''And by the way,'' Mr. Cain said, ''I didn't write any of his dialogue,'' explaining that it was all in the depositions that Young gave after the massacre. ''I sat here watching this a couple of weeks ago and I was thinking: 'Maybe I made that up. I don't think he would have said that.' And I went back and pulled it up and, man, he did.''

In a statement, Michael Purdy, a representative of the Church of Jesus Christ of Latter-day Saints, disputed historical claims that Young ordered the killings in a drive to keep non-Mormons out of Utah. Mr. Cain, whose movies have included ''The Principal,'' ''Young Guns,'' ''The Next Karate Kid'' and ''Gone Fishin,' '' had left filmmaking and retired to his home in Aspen. But he was lured back when a friend, Carole Whang Schutter, who now shares a writing credit on ''September Dawn,'' pitched him the idea of a film about the infamous attack.

That the 1857 massacre occurred on a Sept. 11 only added to the significance Mr. Cain found in the event: at a time when fundamentalist extremism seems to dominate political dialogue around the world, revisiting murders that occurred for religious reasons, he thought, seemed timely. ''You start asking yourself the question,'' said Mr. Cain, a soft-spoken and often dryly funny filmmaker of 62. ''What makes a young kid -- of any faith, in any part of the world -- strap a bomb on his back and walk into a school, or a mosque, or get on a bus full of innocent people, and blow himself and them all up? You ask yourself that question, and as you do, you start looking around and all of a sudden, it's what religious fanaticism can turn into.''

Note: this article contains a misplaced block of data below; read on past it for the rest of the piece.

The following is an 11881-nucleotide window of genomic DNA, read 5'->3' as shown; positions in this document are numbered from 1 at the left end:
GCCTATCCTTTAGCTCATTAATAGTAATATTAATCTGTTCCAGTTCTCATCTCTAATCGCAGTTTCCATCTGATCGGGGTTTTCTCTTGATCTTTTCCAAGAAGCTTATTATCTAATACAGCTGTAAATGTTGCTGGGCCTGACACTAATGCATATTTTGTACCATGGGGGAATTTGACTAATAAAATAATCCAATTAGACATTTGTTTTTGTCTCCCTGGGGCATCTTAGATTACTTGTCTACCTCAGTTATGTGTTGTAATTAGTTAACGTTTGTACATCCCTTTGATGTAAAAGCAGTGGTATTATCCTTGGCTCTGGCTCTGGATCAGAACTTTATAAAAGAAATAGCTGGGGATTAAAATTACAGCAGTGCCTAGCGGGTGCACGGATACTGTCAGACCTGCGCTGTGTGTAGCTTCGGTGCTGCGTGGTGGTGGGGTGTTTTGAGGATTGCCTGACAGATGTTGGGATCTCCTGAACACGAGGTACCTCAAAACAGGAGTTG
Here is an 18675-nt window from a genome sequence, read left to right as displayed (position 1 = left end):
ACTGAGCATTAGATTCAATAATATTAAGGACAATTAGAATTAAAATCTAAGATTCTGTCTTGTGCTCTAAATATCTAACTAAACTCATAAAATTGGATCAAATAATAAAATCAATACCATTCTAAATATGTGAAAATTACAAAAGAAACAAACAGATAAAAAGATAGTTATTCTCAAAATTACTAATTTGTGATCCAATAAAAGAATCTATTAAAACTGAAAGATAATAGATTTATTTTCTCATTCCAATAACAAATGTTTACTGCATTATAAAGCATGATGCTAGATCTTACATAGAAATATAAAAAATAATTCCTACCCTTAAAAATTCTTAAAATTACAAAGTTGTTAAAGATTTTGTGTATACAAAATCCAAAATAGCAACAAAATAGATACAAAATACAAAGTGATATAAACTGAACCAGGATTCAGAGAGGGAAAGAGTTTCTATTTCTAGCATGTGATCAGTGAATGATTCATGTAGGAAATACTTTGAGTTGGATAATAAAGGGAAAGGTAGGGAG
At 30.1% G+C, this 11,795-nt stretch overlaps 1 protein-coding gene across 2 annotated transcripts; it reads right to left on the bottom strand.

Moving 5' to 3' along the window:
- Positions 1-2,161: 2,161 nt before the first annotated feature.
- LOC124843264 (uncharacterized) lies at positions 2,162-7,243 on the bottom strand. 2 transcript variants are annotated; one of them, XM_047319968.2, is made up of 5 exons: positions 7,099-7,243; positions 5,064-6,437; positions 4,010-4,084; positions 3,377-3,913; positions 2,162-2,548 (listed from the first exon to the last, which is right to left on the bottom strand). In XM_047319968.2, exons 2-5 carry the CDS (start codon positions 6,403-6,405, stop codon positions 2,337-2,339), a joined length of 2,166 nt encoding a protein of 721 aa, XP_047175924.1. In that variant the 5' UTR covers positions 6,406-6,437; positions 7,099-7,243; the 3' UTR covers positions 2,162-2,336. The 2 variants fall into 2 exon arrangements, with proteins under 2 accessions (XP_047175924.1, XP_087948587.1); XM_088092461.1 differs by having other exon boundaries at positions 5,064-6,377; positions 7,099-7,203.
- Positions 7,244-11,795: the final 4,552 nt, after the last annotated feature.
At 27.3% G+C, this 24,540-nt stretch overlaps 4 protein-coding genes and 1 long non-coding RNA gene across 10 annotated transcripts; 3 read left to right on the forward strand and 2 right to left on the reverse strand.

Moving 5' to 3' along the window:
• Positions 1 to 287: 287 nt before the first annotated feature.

While Mr. Stamp plays the church leader in the film, Mr. Voight plays a fictional Mormon elder whose two sons fall on different sides of an age-old question that is hardly exclusive to pioneer-era Utah: Does one follow one's faith wherever its elders say it leads or does one exercise the free will and judgment presumably bequeathed by God?

Asked to comment on the making of Mr. Cain's film, Mr. Purdy, the church representative, responded: ''While no one knows fully what happened at Mountain Meadows nearly 150 years ago, we do recognize that it was a terrible tragedy for all involved. The church has done much to remember those who lost their lives there. We want to honor, respect and recognize them.''

''During the 1999 dedication of the Mountain Meadows memorial,'' Mr. Purdy wrote, ''Gordon B. Hinckley, current president of the Church of Jesus Christ of Latter-day Saints, said: 'I sit in the chair that Brigham Young occupied as president of the church at the time of the tragedy. I have read very much of the history of what occurred here. There is no question in my mind that he was opposed to what happened. Had there been a faster means of communication, it never would have happened and history would have been different.' ''

Asked to elaborate, Mr. Purdy said, ''Regarding the reference to a 'faster means of communication,' Brigham Young sent a messenger by horseback to tell those at Mountain Meadows to not interfere with the wagon train. The messenger did not arrive in time to prevent the tragedy.''

This, like many key claims about the massacre, has remained open to challenge. As the Mormon Utah historian Juanita Brooks wrote in her 1950 study, ''The Mountain Meadows Massacre,'' ''The complete -- the absolute -- truth of the affair can probably never be evaluated by any human being; attempts to understand the forces which culminated in it and those which were set into motion by it, are all very inadequate at best.''

What is known is that settlers en route from Arkansas were attacked over a number of days -- either by Paiute Indians, a mix of Paiutes and Mormons, or Mormons dressed as Paiutes. After being deceived by a flag of truce, they were ultimately slaughtered. Children under 10 were spared, and adopted by Mormon families, until federal forces returned them to Eastern relatives.

Mr. Cain has chosen to tell a version in which the Paiute tribe was enlisted to help fight the supposedly hostile forces impinging on their land, but then quit the fight when they realized they were being duped.